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Competency-based approach to HR management: the experience of Abu Dhabi Customs

18 June 2021
By the General Administration of Abu Dhabi Customs

The General Administration of Abu Dhabi Customs (hereinafter referred to as “Abu Dhabi Customs”) has recently undergone a major organizational change in order to keep pace with technological developments and to meet the digital transformation objectives set by the Abu Dhabi Government. One of the key instruments of this change was the adoption of a competency-based approach to human resource management.

Organizational goals

An organization’s performance is usually based on the competencies of its employees. Therefore, one of the main tasks and challenges of human resource management is to identify and develop competencies that are required to achieve the goals set by the organization, these must therefore be clearly stated.

Abu Dhabi Customs, under the leadership of its Director General, H.E. Rashid Lahej Al Mansoori, has set itself the vision to be one of the leading Customs administrations in terms of modernization and is implementing a five-year strategic plan, spanning from 2019 to 2023, as part of which 53 initiatives have been or are in the process of being implemented.

During 2019-2020, the Administration achieved a significant milestone by being the first government agency to digitize all its services, which are now accessible via the one-stop platform for government agencies known as “TAMM”. During the same period, it also implemented some provisions of the World Trade Organization Trade Facilitation Agreement, achieving a 92% compliance rate with the Agreement, certified a number of new AEOs, increased the use of pre-arrival declaration by operators, integrated its own IT Customs systems with two operations systems (inspections and workflow management) and reengineered its processes. These and many other initiatives enabled it to lower the financial costs associated with the cross-border movements of goods, reduce the clearance time and help the business community become more efficient.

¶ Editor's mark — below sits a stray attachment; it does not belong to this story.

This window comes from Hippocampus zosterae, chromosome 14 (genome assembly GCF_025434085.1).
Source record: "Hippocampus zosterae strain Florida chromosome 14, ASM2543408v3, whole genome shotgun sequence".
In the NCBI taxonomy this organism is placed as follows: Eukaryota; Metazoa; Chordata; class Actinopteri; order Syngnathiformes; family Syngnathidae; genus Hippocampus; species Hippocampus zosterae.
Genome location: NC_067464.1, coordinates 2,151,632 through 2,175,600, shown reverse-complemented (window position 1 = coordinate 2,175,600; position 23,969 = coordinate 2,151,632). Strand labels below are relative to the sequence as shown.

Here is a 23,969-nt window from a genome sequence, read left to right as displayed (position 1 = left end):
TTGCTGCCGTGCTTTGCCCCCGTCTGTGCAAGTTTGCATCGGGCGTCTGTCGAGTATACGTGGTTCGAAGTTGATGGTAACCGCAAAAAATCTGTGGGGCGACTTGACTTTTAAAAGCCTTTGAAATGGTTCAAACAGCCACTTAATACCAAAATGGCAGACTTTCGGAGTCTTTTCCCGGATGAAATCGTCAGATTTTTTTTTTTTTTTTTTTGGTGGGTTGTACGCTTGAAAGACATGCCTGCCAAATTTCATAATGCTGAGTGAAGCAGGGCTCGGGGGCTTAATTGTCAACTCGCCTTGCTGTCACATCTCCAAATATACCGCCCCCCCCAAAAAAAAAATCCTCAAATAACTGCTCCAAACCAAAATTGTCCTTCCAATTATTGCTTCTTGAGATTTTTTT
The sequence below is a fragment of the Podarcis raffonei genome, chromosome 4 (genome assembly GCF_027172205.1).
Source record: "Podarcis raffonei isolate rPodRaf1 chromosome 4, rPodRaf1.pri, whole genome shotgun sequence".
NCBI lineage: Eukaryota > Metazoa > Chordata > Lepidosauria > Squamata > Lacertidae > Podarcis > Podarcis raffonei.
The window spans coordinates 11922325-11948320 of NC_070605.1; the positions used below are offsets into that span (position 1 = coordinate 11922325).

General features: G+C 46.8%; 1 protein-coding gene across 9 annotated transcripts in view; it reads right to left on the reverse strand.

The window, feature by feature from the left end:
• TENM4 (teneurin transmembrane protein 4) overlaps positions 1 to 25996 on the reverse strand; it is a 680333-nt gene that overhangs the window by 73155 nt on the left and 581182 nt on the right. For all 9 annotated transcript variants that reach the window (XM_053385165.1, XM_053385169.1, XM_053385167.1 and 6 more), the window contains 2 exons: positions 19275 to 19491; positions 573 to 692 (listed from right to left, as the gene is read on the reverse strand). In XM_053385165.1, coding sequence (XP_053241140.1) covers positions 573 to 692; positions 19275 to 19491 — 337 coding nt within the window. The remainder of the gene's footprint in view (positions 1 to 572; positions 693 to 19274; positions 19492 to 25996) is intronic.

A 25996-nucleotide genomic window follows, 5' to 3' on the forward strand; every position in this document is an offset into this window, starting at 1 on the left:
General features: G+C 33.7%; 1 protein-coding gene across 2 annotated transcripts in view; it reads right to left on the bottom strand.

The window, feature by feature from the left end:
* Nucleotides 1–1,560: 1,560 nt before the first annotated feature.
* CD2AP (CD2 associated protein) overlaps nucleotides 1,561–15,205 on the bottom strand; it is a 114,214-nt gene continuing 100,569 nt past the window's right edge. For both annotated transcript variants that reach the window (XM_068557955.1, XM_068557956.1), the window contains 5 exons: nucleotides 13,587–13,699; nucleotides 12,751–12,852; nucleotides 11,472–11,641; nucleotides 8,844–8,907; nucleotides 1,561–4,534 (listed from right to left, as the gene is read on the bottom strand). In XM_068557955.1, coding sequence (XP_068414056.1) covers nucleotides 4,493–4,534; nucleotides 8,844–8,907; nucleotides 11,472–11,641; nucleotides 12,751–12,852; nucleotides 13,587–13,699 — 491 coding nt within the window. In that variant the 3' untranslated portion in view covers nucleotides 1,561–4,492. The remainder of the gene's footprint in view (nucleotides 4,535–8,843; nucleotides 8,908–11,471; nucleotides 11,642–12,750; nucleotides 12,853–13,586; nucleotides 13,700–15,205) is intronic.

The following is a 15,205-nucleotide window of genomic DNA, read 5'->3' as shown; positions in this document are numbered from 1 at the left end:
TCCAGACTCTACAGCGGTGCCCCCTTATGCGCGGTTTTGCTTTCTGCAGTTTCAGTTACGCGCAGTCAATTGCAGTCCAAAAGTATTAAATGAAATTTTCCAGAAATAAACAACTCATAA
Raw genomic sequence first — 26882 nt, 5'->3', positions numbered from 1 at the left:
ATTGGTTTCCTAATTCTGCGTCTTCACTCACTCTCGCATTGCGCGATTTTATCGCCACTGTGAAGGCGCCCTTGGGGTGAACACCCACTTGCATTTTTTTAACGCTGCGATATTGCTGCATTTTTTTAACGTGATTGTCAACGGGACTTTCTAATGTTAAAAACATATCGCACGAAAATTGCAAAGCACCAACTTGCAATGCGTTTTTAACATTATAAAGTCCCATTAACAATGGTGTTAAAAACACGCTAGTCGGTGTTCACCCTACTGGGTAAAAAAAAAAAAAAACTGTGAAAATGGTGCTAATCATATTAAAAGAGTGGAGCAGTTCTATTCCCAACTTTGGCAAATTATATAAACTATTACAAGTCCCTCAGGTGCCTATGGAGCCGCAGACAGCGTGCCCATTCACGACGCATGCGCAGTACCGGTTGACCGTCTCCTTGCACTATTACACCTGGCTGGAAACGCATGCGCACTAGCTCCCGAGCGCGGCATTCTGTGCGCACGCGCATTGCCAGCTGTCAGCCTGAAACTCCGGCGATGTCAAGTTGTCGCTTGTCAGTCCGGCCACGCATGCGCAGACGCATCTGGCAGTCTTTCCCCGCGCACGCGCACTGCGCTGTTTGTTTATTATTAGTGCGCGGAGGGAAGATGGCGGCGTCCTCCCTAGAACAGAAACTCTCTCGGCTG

HR transformation

To make such developments possible, an HR transformation programme was launched in 2019 under the leadership of Dr. Ebrahim Al-Khajeh, Director of the Customs HR Division. The programme was seen as laying the foundation for pursuing the Administration’s strategic goals. It aimed at implementing a modern Human Capital Management (HCM) system, in other words a system that could attract, develop and retain top talent to satisfy the future needs of the organization.

Such a system creates an environment that allows individual employees to excel by identifying each person’s skills and competencies and matches employees with a position that allows them to maximize their potential. The identification and development of competencies – professional, operational and managerial – rests at the centre of the “investing in people” approach.

Identification of competencies